Build Fortress USA By Giving College Students Free (or reduced) Tuition

The United States doesn’t need to and probably couldn’t afford to install compulsory military service for all of its young citizens. Wages would have to be paid, tax revenues would be lost, and delaying people from going to college isn’t necessarily a good thing in the modern economy. Yet training a larger number of civilians to be ready for war would be prudent, at the very least, and would ensure a quick response should the need arise.

One way America could accomplish this is by offering students free (or at least substantially reduced) public college tuition in exchange for undergoing summer military training between each year of their higher education. These students, male & female, would then be placed on a “draft first” list and should the United States ever have to reinstitute the draft, a large pool of candidates would already be trained for service.

What would this look like? Students could spend six or seven weeks during their summer breaks receiving military training, and in exchange they would receive a tax-free scholarship to cover in-state tuition at a public university. Unlike current ROTC programs, students wouldn’t be required to serve several years of active service afterwards. Instead, they could be placed on a draft ready list and would be the first eligible for a draft should the need arise.

The exact set-up could be determined by military leaders, but one way to structure it would be to set up six to seven week training courses between freshmen-sophomore, sophomore-junior, and junior-senior years. The first two summers could focus on general infantry training, and the last summer could focus on specialized training.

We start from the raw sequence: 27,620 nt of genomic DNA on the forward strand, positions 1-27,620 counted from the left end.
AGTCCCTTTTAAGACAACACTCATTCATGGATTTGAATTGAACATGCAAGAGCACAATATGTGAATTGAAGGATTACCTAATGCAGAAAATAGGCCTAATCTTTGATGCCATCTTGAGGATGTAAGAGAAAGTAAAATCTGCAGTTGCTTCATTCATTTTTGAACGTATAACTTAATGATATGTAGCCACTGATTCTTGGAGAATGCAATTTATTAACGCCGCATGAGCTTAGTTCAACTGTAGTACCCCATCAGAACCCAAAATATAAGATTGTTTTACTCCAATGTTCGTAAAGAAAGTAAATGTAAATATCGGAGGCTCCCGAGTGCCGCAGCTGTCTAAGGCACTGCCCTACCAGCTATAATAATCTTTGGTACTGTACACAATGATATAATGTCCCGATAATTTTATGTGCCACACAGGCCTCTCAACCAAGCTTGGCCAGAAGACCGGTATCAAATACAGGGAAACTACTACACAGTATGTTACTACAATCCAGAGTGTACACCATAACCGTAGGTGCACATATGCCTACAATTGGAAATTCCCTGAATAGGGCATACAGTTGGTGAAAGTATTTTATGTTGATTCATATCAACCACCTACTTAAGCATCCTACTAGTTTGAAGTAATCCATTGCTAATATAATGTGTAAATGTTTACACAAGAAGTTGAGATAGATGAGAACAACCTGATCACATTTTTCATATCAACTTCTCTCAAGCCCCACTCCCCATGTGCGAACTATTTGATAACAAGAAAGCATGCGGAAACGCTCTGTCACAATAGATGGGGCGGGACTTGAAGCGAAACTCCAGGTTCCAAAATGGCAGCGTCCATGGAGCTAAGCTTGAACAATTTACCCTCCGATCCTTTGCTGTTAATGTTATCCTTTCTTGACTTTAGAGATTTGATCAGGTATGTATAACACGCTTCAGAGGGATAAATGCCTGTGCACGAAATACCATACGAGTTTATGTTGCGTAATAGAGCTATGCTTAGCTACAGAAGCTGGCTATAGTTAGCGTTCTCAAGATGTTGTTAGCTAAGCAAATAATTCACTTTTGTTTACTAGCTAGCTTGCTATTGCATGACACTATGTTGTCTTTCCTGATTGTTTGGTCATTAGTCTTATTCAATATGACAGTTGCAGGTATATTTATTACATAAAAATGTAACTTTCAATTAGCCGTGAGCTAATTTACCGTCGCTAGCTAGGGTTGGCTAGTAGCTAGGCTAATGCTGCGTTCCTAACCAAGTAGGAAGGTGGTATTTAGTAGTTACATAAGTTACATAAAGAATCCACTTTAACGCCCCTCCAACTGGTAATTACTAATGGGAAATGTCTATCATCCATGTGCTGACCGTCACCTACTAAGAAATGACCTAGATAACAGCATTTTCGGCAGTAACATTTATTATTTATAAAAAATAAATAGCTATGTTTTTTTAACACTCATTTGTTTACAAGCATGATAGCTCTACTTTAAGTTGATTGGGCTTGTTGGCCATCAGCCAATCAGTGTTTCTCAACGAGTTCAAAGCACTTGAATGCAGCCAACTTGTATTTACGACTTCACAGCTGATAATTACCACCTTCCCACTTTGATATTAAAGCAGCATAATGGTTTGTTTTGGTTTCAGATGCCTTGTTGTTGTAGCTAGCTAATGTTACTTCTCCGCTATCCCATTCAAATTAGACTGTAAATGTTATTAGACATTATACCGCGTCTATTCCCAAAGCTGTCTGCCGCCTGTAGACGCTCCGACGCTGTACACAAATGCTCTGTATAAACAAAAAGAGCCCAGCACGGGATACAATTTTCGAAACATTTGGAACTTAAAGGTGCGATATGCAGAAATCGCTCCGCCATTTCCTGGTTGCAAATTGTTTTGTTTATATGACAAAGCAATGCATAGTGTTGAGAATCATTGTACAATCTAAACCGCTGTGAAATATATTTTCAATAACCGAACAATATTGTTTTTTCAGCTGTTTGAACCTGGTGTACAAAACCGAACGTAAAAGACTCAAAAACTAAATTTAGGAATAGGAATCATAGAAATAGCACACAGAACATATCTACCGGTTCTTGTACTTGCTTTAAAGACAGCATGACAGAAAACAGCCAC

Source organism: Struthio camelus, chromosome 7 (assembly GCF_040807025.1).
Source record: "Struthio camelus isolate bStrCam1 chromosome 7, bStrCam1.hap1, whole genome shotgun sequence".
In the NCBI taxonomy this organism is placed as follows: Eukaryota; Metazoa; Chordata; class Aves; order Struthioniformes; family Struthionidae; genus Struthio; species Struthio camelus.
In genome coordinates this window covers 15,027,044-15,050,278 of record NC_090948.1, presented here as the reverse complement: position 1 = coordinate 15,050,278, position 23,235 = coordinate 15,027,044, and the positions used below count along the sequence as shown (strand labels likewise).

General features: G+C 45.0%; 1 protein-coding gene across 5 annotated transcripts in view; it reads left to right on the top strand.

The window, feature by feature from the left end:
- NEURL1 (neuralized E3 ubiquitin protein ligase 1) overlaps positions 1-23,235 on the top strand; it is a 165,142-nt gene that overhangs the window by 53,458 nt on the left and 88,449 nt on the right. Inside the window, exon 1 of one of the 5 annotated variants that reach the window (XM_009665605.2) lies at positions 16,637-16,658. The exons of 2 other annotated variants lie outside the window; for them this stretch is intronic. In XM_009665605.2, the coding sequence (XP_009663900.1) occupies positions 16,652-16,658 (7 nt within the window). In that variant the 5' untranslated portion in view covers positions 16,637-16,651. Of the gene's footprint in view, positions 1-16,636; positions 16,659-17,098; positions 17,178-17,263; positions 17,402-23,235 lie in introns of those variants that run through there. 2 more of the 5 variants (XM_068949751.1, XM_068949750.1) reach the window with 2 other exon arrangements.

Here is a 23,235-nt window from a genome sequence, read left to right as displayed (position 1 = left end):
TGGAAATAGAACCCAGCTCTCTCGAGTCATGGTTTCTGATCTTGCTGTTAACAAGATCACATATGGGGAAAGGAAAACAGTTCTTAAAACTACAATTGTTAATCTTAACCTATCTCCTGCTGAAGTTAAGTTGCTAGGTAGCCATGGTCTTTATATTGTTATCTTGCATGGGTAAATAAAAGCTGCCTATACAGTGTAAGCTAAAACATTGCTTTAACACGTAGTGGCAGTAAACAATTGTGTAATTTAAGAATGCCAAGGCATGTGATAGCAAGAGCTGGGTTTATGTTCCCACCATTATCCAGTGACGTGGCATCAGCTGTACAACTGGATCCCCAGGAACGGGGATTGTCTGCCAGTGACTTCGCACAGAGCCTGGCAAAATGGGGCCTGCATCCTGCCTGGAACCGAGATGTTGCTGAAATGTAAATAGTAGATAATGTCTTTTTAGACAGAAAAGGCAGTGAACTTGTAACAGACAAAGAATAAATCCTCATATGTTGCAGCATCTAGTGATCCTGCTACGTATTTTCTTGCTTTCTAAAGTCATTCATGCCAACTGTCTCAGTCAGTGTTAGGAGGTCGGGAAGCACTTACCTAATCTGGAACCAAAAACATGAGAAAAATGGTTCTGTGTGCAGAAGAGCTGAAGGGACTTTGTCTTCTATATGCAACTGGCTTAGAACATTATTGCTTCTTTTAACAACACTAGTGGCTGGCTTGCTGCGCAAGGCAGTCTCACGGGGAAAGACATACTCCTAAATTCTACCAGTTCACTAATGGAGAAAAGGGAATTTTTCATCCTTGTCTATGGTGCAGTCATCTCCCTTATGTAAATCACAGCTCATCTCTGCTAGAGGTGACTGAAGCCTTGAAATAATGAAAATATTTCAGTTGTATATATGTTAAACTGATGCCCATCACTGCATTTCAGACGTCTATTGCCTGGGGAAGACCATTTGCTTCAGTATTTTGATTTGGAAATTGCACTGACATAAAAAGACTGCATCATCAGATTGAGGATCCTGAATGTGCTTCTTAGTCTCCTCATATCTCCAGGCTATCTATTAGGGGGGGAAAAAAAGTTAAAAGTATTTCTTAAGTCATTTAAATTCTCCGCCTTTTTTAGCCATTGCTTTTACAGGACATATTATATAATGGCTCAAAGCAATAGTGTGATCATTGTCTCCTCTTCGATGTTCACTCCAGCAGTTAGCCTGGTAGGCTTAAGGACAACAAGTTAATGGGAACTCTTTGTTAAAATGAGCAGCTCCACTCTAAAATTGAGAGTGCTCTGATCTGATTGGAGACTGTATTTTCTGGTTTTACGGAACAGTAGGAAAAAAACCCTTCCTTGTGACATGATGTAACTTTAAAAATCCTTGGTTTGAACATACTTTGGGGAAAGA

Having already been through boot camp, these soldiers would require less training to get up to speed if they are drafted. Most likely, if these citizens were called into service, they’d require some catchup training, but wouldn’t need the full 8-11 week training program required to instill new enlistees with just basic training. Specializations usually require several more weeks of training.

Graduates from the program could also be fast tracked to Officer Candidate School, full-time service, or National Guard service, allowing them to pursue a further career in the military if they so choose. The military, meanwhile, would have more opportunities to identify promising candidates for a future career in the military.

Program Downside

No program, including the one described above, is perfect. One immediate criticism of this program is that the burden of war would once again be placed primarily on poorer citizens. The children of rich citizens wouldn’t have to bother with military training, and thus would be less likely to be drafted in the future. Regardless, it’s better for poorer individuals to be offered another opportunity to secure an affordable education than to deny them the chance.

For the record, I am an advocate for affordable tuition for all, but right now that is politically and perhaps even economically unfeasible. If affordable tuition is ever offered, students could still be offered a stipend for enlisting in military training. Various other incentive models could be explored, with the overarching goal simply being to increase operational readiness of a large portion of the population.

Another criticism: after college many Americans would grow out of shape and perhaps out of touch with their training for the draft model to be effective. America’s obesity epidemic is already threatening national security, however, and while the above model wouldn’t solve that problem, it likely wouldn’t make it worse either. Further, to ensure that potential draftees stay up-to-date in their training and health, individuals could be offered to undergo a physical and a short (7-10 day) training program once per year. In exchange, they could be offered a stipend or tax credit or other incentive.

Regardless, no solution will be perfect. The above program, however, could kill two very big birds with one stone. Young Americans would be given a chance to pursue an affordable education, and the United States would increase its military preparedness. Affordable education in-and-of itself would bolster the United States’ economic, scientific, and military capacities, while a trained pool of potential draftees would also allow America to respond quickly to any full-scale war that might break out.

Brian Brinker is an OpsLens Contributor and political consultant. Brinker has an M.A in Global Affairs from American University.

 

 

 

 

Click here for reuse options!
Copyright 2016 OpsLens